Taking the day off, we wandered through the produce market near the Cusco train station. Sanitary conditions for meat, fish and poultry sold there would not meet any world standard. Bodies and legs of animals lie in piles waiting for customers or flies, whichever come first.
Long distance calling from Peru to Germany
requires a visit to a Telephone/Internet shop
From our hotel window...
A city tour of Cusco takes you out of town, after seeing the obligatory church. In this case, the cathedral was interesting, as the foundation and first three feet were pure Inca and the rest above was Spanish. From the phrasing and tone of the tour-guide's speech, it's quite evident the Spaniards are still hated for destroying so much of the Inca culture. Saqsaywaman is a good example. Just ouside Cusco, the Spaniards used this Inca ceremonial site as a stone quarry for their buildings in town.
The Sacred Valley of the Incas is a tour in itself. From the market at Pisac (mostly artisans with alpaca weavings and some produce), to Ollantaytambo, where elaborate Inca terraces remain, the road runs along the Urubamba River. The Inca's knew what they were doing when they picked this spectacular valley.
We took the VistaDome train from Cusco to Aguas Calientes, the micro-town serving as a base for visitors to Macchu Picchu, arriving at 9:30 AM, immediately taking a half-hour bus ride up to the Sanctuary. Our guide through the site, Darwin, started us through the ruins at 10:30 AM, in a light mist. Everything is precisely orchestrated to move people through, so those making a day trip can be back in town in time to catch the afternoon train back to Cusco.
Curiously, the train avoided the use of the covered tracks running into the new-looking station, loading and unloading in the rain on a track running past the station. The track about 100 feet from the station passed over a bridge which was washed away, trapping several passenger cars in the station and rendering it useless.
Internet access is conveniently available at the base of Macchu Picchu, as it is everywhere in this shrinking world.
Sunrise over Cusco
The shadow of our train rolls across the landscape
How the Sun, Moon and Stars shine on Machu Pichu
The train cars are independent units
controlled from this one station
I caught the first bus at 6:00 AM, returning to the Sanctuary to climb Huayna Picchu. The guide at the trail portal was unavailable to sign me in at the official opening time of the trail (7:00 AM), so I left a note and started climbing. I got to the top at 8:00 AM and claimed the highest rock as my vantage point to watch a rainbow and the clouds swirling around the peaks and in the valleys below. I had the top of Huayna Picchu to myself for an hour. The clouds finally began clearing at 9:00 AM and by 9:30, I was able to get a clear view of the Sanctuary and the peak of Macchu Picchu at the same time.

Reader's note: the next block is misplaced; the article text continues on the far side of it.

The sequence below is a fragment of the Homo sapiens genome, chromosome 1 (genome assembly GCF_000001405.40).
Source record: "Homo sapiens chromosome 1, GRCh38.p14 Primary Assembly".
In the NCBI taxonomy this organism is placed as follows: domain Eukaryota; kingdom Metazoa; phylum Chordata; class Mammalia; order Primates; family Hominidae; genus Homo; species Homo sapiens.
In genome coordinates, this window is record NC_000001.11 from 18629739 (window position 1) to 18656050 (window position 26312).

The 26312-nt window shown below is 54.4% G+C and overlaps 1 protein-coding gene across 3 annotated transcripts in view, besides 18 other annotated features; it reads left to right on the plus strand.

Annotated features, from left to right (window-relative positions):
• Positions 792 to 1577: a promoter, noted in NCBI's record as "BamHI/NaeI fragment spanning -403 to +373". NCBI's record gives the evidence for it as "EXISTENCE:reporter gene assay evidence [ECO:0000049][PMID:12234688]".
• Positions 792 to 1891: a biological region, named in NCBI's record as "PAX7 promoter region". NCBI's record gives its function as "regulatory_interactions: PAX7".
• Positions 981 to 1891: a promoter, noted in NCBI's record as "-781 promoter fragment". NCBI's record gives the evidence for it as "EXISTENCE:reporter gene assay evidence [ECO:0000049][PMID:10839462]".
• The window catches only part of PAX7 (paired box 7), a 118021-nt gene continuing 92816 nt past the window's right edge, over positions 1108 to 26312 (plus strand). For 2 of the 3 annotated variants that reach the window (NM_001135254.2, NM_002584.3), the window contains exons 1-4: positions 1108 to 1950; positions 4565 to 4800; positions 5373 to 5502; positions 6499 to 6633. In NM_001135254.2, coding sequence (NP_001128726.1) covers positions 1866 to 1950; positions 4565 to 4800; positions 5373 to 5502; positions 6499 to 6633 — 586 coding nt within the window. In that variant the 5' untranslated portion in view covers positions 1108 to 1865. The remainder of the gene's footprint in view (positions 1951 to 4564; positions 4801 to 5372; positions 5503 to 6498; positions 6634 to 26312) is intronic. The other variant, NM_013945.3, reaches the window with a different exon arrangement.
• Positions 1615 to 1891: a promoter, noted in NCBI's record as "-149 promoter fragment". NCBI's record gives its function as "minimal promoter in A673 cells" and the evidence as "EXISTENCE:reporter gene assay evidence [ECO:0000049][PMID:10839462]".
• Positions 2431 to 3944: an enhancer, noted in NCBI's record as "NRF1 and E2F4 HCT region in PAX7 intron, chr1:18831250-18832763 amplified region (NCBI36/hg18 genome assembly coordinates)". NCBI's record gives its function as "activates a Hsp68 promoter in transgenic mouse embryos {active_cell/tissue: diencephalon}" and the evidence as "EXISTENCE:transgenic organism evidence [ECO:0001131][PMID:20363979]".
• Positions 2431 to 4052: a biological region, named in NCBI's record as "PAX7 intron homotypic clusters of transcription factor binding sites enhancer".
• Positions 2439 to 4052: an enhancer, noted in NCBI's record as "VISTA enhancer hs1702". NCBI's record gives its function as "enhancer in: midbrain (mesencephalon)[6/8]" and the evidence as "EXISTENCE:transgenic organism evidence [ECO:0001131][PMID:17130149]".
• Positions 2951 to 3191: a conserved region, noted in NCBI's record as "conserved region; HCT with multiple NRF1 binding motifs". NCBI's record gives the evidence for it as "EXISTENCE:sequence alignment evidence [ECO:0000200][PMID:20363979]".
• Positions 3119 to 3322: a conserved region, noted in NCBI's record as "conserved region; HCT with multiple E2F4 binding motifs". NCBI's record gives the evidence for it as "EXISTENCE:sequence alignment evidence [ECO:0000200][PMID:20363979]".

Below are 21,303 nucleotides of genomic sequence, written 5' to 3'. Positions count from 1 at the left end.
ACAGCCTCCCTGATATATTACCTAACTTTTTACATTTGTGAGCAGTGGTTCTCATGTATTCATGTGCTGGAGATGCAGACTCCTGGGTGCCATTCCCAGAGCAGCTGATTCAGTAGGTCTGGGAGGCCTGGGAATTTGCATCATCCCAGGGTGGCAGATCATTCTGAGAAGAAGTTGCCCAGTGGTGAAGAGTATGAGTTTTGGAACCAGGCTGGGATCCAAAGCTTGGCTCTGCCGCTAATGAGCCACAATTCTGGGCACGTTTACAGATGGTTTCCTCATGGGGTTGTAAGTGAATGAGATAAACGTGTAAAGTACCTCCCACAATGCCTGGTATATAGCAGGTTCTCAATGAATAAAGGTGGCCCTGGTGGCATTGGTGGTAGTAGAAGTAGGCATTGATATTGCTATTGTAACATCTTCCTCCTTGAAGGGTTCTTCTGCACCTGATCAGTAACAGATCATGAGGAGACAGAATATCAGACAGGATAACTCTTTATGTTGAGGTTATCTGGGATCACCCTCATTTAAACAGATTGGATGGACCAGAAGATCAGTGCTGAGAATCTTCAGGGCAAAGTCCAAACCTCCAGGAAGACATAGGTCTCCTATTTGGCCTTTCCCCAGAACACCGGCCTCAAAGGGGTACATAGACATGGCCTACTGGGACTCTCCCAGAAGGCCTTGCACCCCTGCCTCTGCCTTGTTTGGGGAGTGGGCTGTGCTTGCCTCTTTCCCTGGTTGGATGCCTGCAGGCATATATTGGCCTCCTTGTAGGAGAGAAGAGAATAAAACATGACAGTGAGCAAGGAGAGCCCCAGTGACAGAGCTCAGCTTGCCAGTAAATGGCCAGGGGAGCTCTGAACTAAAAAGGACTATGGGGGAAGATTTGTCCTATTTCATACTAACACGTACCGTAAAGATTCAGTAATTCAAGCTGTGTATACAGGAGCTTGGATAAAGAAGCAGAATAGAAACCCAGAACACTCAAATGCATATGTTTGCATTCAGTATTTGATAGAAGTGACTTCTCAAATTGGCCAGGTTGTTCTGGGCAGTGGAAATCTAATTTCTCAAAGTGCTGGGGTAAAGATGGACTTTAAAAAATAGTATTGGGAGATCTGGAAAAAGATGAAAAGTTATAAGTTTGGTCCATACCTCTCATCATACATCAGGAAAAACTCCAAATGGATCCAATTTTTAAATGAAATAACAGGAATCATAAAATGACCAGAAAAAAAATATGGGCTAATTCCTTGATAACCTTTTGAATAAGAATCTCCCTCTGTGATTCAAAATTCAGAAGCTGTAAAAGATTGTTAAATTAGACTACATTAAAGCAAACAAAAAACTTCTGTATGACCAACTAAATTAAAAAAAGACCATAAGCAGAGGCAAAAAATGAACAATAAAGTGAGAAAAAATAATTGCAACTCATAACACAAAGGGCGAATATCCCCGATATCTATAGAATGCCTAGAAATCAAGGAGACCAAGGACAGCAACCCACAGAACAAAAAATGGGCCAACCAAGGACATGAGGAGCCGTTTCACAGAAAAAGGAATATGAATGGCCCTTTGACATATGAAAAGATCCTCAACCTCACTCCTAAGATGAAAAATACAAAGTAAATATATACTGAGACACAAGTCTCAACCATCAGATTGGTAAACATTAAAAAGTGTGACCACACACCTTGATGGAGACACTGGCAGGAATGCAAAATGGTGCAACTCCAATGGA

The afternoon train (and a bus from Poray) got us back to Cusco just after sunset.
Those who paid $400 for room at the hotel on top of the mountain to see the sun-rise over Machu Pichu were sadly disappointed.
I took the first bus which climbed up into the clouds
The Warden's Hut where climbers log in with passport number
It was closed at my early arrival, so I left a short note and started my climb of Huayna Pichu
Now you must buy a ticket and get in line for your reservation.
The clouds began to lift after an hour
The serpentine road from the village cuts back and forth
Machu Pichu from the top of Huayna Pichu, 1100 feet above
I was alone on my way up. Many hikers appeared on my way down
The switchback road up from the village can be seen on the left
Repair work on the trail
Looking back on Huayna Pichu
Blurred by the speed of the train...
It's a poor photographer that blames his camera
One person said the road to Puno was awful, another said the opposite. One said it would take 11 hours, another said it would take six. The guidebook said nothing. So we left Cusco at 7:30 AM, uncertain whether we would need an overnight stop or not. The road was surprisingly straight and fast, allowing us to go 70 mph for long stretches; we covered the 380 km distance to Puno in only 5 hours, settling in at the Plaza Mayor Hotel.
At the outskirts of Juliaca, we were stopped by a motorcycle cop, who asked about our missing front license plate. We informed him that was OK in California. Unable to counter that argument, he went on the next item on his check-list, the International Driver's License. I provided that, so he proceeded to strike three, tinting on the car's rear windows. Elsa took issue with what was obviously a shake-down and told him to take us to his Jefe. He handed back our papers and wished us a pleasant trip, advising us to be aware of robbers along the way. I was on the gas before Elsa could inform him that he was the first robber we had encountered in Peru. Juliaca is a dusty jumble of tricycle taxis and produce stands flowing out into the street. Narrow rutted streets were crowded with pedestrians, wandering aimlessly.
The road runs at altitudes between 12,000 and 14,500 feet above sea level. Lago Titicaca (Gray Puma) is at 12,500 feet, making Puno an easy qualifier for the "Two Mile High" club.
I took a taxi to visit the good ship Yavari, the oldest ship on Lake Titicaca. It was built in England in 1862 and shipped to Peru, the journey by train and mule taking six years. It was finally launched on Christmas Day, 1870. The first engine of 60 horsepower, which ran on dried llama droppings, was replaced with a four cylinder diesel engine of 100 horsepower in 1914. That engine, which still runs today, stands over six feet tall and is about ten feet long.
Taking a day off, Elsa slept in while I climbed to the top of a hill overlooking the city. A huge statue of a condor looks down from the top, 700 feet above the city.
Letters typed for you while you wait
Lazy Bones, Elsita - rested enough to hold the TV remote control